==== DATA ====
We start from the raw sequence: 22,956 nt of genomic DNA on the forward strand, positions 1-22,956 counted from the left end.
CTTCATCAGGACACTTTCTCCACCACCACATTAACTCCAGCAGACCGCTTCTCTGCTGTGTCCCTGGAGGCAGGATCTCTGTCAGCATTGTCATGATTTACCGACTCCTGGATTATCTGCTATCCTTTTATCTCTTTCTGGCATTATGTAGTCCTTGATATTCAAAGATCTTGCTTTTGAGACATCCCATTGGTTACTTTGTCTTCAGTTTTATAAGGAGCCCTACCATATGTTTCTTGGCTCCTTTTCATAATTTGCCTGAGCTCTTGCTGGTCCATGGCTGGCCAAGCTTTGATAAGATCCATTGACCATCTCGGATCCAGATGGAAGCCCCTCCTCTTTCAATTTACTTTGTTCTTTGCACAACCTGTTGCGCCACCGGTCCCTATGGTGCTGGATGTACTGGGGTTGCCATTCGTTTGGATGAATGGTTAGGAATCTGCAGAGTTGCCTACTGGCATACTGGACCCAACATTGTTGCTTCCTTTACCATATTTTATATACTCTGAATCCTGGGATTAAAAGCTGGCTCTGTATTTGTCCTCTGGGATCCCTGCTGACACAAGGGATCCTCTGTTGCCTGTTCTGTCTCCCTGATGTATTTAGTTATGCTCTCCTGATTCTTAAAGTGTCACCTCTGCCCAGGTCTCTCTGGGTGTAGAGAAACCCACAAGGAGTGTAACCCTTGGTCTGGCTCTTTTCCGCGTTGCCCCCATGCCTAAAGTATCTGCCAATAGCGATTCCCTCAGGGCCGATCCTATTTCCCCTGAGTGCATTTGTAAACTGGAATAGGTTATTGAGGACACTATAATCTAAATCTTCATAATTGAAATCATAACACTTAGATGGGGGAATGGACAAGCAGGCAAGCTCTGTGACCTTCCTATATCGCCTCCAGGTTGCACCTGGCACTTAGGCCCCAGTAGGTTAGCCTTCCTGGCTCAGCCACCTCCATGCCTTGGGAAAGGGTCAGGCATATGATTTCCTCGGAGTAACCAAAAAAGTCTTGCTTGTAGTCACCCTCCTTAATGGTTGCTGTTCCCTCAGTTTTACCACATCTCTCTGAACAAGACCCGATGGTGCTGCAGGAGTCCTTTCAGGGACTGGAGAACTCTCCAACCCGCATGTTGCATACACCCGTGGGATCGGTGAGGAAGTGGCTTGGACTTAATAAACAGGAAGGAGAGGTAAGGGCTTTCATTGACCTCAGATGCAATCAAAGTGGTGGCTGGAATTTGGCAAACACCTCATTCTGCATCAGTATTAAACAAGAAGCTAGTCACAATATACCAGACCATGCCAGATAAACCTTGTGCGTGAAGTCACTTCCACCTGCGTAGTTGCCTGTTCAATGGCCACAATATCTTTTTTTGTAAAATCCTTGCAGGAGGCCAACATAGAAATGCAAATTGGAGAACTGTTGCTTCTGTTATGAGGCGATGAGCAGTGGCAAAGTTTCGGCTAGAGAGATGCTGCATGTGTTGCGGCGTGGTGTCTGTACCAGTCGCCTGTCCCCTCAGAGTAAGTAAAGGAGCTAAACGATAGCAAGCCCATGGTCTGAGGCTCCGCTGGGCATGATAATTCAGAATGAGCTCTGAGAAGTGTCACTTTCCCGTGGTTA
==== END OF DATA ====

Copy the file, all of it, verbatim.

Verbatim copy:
We start from the raw sequence: 22,956 nt of genomic DNA on the forward strand, positions 1-22,956 counted from the left end.
CTTCATCAGGACACTTTCTCCACCACCACATTAACTCCAGCAGACCGCTTCTCTGCTGTGTCCCTGGAGGCAGGATCTCTGTCAGCATTGTCATGATTTACCGACTCCTGGATTATCTGCTATCCTTTTATCTCTTTCTGGCATTATGTAGTCCTTGATATTCAAAGATCTTGCTTTTGAGACATCCCATTGGTTACTTTGTCTTCAGTTTTATAAGGAGCCCTACCATATGTTTCTTGGCTCCTTTTCATAATTTGCCTGAGCTCTTGCTGGTCCATGGCTGGCCAAGCTTTGATAAGATCCATTGACCATCTCGGATCCAGATGGAAGCCCCTCCTCTTTCAATTTACTTTGTTCTTTGCACAACCTGTTGCGCCACCGGTCCCTATGGTGCTGGATGTACTGGGGTTGCCATTCGTTTGGATGAATGGTTAGGAATCTGCAGAGTTGCCTACTGGCATACTGGACCCAACATTGTTGCTTCCTTTACCATATTTTATATACTCTGAATCCTGGGATTAAAAGCTGGCTCTGTATTTGTCCTCTGGGATCCCTGCTGACACAAGGGATCCTCTGTTGCCTGTTCTGTCTCCCTGATGTATTTAGTTATGCTCTCCTGATTCTTAAAGTGTCACCTCTGCCCAGGTCTCTCTGGGTGTAGAGAAACCCACAAGGAGTGTAACCCTTGGTCTGGCTCTTTTCCGCGTTGCCCCCATGCCTAAAGTATCTGCCAATAGCGATTCCCTCAGGGCCGATCCTATTTCCCCTGAGTGCATTTGTAAACTGGAATAGGTTATTGAGGACACTATAATCTAAATCTTCATAATTGAAATCATAACACTTAGATGGGGGAATGGACAAGCAGGCAAGCTCTGTGACCTTCCTATATCGCCTCCAGGTTGCACCTGGCACTTAGGCCCCAGTAGGTTAGCCTTCCTGGCTCAGCCACCTCCATGCCTTGGGAAAGGGTCAGGCATATGATTTCCTCGGAGTAACCAAAAAAGTCTTGCTTGTAGTCACCCTCCTTAATGGTTGCTGTTCCCTCAGTTTTACCACATCTCTCTGAACAAGACCCGATGGTGCTGCAGGAGTCCTTTCAGGGACTGGAGAACTCTCCAACCCGCATGTTGCATACACCCGTGGGATCGGTGAGGAAGTGGCTTGGACTTAATAAACAGGAAGGAGAGGTAAGGGCTTTCATTGACCTCAGATGCAATCAAAGTGGTGGCTGGAATTTGGCAAACACCTCATTCTGCATCAGTATTAAACAAGAAGCTAGTCACAATATACCAGACCATGCCAGATAAACCTTGTGCGTGAAGTCACTTCCACCTGCGTAGTTGCCTGTTCAATGGCCACAATATCTTTTTTTGTAAAATCCTTGCAGGAGGCCAACATAGAAATGCAAATTGGAGAACTGTTGCTTCTGTTATGAGGCGATGAGCAGTGGCAAAGTTTCGGCTAGAGAGATGCTGCATGTGTTGCGGCGTGGTGTCTGTACCAGTCGCCTGTCCCCTCAGAGTAAGTAAAGGAGCTAAACGATAGCAAGCCCATGGTCTGAGGCTCCGCTGGGCATGATAATTCAGAATGAGCTCTGAGAAGTGTCACTTTCCCGTGGTTA